I’ve noticed that the reactions to dead cyclists and rape survivors are awfully similar: discussions of what the victim should have been doing instead of whatever they did or didn’t do, nitpicking over what they were or weren’t wearing, and an emphasis that the perpetrator just made a mistake and shouldn’t be held responsible. We treat these events as regrettable but inevitable incidents. While they are very, very different, they both expose our willingness to blame the victim, rather than address the monsters in our midst.
In this short essay, Nikki Lee extends this similarity to apply more generally to the daily experiences of cyclists and women. It’s quite a powerful comparison. Share far and wide - particularly with men on bikes who just don’t get it.
And it’ll be my first bike ride since my accident. July 8, 2014. #fwod #fwodbrooklyn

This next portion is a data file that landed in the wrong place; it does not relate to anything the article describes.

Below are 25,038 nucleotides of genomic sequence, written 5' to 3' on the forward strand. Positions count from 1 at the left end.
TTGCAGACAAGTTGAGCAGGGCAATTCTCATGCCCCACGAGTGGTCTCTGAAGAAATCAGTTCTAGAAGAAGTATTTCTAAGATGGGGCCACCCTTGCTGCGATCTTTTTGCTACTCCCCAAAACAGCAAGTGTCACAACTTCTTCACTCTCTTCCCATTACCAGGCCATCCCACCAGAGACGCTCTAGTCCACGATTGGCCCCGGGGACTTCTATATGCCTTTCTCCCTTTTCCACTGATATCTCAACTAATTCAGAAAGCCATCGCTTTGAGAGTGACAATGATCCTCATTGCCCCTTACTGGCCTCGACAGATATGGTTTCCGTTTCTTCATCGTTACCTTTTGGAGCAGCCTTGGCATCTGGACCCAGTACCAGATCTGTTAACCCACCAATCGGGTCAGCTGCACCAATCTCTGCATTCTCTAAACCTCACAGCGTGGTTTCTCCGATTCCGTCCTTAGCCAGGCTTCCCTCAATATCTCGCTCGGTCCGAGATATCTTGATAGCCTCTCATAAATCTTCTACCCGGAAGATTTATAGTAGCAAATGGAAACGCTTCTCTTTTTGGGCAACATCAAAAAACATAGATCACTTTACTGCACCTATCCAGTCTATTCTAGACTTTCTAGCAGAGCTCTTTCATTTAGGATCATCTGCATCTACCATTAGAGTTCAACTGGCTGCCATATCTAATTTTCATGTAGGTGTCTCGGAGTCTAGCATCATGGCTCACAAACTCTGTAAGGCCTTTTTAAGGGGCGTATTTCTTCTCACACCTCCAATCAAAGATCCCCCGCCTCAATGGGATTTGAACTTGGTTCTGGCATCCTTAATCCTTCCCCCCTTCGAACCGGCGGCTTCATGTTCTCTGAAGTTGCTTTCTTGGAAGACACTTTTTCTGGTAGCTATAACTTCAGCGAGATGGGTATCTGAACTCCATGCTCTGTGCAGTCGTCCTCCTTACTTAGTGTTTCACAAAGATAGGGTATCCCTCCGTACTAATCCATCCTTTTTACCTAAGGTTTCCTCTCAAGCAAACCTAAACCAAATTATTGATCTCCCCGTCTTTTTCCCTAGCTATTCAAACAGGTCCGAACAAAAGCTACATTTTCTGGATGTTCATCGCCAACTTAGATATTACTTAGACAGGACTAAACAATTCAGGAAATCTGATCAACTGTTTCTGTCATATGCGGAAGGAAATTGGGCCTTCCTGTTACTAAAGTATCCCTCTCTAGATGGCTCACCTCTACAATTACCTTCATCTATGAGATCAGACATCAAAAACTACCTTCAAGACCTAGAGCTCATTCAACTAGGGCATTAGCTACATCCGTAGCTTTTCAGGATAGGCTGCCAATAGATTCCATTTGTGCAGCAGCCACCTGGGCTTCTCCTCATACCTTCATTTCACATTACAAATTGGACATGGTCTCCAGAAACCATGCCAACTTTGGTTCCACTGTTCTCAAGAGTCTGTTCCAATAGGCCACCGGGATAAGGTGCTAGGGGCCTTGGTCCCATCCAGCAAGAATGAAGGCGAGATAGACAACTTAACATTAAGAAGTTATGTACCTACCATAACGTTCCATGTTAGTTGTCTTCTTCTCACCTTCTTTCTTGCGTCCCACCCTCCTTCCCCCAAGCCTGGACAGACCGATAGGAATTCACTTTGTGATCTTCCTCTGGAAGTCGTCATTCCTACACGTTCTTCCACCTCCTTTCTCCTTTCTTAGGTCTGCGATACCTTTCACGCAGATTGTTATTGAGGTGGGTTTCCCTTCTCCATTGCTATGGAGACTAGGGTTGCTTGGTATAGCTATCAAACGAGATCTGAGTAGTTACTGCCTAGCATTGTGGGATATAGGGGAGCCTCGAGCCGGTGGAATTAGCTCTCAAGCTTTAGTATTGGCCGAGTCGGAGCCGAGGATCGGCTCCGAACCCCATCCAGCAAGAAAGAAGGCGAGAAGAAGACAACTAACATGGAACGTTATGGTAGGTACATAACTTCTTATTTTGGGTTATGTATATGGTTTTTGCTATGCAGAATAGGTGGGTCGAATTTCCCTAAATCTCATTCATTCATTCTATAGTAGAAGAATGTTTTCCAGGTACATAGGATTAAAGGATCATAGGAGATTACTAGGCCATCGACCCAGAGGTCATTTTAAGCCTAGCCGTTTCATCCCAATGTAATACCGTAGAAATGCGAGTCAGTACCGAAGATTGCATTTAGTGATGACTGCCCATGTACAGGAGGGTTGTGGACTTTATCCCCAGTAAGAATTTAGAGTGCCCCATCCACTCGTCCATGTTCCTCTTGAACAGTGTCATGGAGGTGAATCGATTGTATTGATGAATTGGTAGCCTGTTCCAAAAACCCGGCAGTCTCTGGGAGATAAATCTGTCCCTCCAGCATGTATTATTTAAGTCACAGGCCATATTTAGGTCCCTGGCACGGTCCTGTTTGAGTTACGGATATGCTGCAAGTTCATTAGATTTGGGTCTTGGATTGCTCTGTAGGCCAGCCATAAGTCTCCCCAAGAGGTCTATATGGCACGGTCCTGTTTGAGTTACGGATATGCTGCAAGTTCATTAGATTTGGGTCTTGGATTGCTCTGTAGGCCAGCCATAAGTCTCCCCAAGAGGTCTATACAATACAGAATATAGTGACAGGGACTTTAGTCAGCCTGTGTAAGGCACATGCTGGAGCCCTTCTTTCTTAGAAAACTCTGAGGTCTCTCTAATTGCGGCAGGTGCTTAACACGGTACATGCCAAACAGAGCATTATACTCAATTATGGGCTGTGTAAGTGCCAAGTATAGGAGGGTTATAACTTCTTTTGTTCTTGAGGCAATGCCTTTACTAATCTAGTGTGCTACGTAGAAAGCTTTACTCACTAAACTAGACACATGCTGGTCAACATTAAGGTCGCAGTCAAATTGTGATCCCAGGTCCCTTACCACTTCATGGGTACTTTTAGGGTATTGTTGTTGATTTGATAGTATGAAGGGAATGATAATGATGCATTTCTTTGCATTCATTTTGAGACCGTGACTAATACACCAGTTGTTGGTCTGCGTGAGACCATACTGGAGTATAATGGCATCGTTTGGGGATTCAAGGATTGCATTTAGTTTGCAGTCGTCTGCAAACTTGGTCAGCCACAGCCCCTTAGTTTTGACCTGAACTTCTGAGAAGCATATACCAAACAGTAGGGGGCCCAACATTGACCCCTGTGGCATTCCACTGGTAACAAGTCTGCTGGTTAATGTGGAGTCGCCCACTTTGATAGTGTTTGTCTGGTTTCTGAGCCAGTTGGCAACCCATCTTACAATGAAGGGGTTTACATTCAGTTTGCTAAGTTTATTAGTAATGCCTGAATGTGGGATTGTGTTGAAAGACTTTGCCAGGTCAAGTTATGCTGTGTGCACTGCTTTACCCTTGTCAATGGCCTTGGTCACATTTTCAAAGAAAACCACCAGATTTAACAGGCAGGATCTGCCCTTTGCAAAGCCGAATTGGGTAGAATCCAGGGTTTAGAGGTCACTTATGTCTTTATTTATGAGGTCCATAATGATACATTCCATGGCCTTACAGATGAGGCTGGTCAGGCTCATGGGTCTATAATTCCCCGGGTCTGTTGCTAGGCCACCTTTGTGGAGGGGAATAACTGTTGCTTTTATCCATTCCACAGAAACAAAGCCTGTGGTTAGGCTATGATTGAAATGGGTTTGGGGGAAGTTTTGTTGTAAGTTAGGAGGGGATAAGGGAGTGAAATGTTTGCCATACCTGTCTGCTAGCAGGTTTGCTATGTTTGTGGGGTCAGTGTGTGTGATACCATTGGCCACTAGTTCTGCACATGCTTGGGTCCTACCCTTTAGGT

Are you a woman who lives in Brooklyn? Get your butt to this ride, tonight at 8:30!
"Fearless Leader and Founder of Detroit Cyclepaths"
By @roulercycling: This month, we’re going to be celebrating women in cycling every single day.
I can’t think of a better way to kick this off than with the first woman cyclist I ever had a major crush on! Here’s Inga Thompson on her way to victory in the 1987 La Jolla Grand Prix.
#SwoonUnit — amirite??!? #cycling #womenscycling #roulandria
Photo lovingly gleaned from the internet that giveth. July 01, 2014 at 09:49AM http://ift.tt/1mQTAzu